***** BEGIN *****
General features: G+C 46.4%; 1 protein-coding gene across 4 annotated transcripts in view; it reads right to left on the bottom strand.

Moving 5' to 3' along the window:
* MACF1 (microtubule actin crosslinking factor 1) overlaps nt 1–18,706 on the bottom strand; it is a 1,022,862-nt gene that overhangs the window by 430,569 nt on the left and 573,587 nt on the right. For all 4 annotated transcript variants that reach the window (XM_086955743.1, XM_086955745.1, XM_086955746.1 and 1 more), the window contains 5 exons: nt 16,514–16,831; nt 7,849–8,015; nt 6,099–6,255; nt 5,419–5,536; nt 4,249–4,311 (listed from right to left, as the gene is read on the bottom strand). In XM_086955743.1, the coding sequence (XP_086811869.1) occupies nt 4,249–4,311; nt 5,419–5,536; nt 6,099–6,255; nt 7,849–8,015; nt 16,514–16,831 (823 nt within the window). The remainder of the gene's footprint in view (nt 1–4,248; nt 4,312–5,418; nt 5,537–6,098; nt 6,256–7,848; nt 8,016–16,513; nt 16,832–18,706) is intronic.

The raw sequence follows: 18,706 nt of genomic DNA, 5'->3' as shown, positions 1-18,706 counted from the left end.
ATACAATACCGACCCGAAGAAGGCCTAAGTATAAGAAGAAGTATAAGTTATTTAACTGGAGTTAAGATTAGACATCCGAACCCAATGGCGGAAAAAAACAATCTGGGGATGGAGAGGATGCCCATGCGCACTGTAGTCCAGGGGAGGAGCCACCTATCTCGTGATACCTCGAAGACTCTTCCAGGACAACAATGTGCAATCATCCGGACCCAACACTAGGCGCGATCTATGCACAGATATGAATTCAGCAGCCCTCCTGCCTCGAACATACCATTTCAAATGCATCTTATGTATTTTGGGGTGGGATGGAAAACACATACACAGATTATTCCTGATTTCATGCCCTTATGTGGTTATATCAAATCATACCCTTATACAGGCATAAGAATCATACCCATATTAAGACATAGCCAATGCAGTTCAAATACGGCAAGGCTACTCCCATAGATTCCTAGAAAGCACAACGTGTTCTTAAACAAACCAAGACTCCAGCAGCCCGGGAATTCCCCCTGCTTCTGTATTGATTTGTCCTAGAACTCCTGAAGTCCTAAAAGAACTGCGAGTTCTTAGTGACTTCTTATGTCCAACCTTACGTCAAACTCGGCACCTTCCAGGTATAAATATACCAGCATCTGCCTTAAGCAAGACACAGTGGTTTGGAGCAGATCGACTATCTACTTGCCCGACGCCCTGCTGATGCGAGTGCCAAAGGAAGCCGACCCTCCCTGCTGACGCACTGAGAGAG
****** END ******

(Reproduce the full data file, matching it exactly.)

General features: G+C 46.4%; 1 protein-coding gene across 4 annotated transcripts in view; it reads right to left on the bottom strand.

Moving 5' to 3' along the window:
* MACF1 (microtubule actin crosslinking factor 1) overlaps nt 1–18,706 on the bottom strand; it is a 1,022,862-nt gene that overhangs the window by 430,569 nt on the left and 573,587 nt on the right. For all 4 annotated transcript variants that reach the window (XM_086955743.1, XM_086955745.1, XM_086955746.1 and 1 more), the window contains 5 exons: nt 16,514–16,831; nt 7,849–8,015; nt 6,099–6,255; nt 5,419–5,536; nt 4,249–4,311 (listed from right to left, as the gene is read on the bottom strand). In XM_086955743.1, the coding sequence (XP_086811869.1) occupies nt 4,249–4,311; nt 5,419–5,536; nt 6,099–6,255; nt 7,849–8,015; nt 16,514–16,831 (823 nt within the window). The remainder of the gene's footprint in view (nt 1–4,248; nt 4,312–5,418; nt 5,537–6,098; nt 6,256–7,848; nt 8,016–16,513; nt 16,832–18,706) is intronic.

The raw sequence follows: 18,706 nt of genomic DNA, 5'->3' as shown, positions 1-18,706 counted from the left end.
ATACAATACCGACCCGAAGAAGGCCTAAGTATAAGAAGAAGTATAAGTTATTTAACTGGAGTTAAGATTAGACATCCGAACCCAATGGCGGAAAAAAACAATCTGGGGATGGAGAGGATGCCCATGCGCACTGTAGTCCAGGGGAGGAGCCACCTATCTCGTGATACCTCGAAGACTCTTCCAGGACAACAATGTGCAATCATCCGGACCCAACACTAGGCGCGATCTATGCACAGATATGAATTCAGCAGCCCTCCTGCCTCGAACATACCATTTCAAATGCATCTTATGTATTTTGGGGTGGGATGGAAAACACATACACAGATTATTCCTGATTTCATGCCCTTATGTGGTTATATCAAATCATACCCTTATACAGGCATAAGAATCATACCCATATTAAGACATAGCCAATGCAGTTCAAATACGGCAAGGCTACTCCCATAGATTCCTAGAAAGCACAACGTGTTCTTAAACAAACCAAGACTCCAGCAGCCCGGGAATTCCCCCTGCTTCTGTATTGATTTGTCCTAGAACTCCTGAAGTCCTAAAAGAACTGCGAGTTCTTAGTGACTTCTTATGTCCAACCTTACGTCAAACTCGGCACCTTCCAGGTATAAATATACCAGCATCTGCCTTAAGCAAGACACAGTGGTTTGGAGCAGATCGACTATCTACTTGCCCGACGCCCTGCTGATGCGAGTGCCAAAGGAAGCCGACCCTCCCTGCTGACGCACTGAGAGAG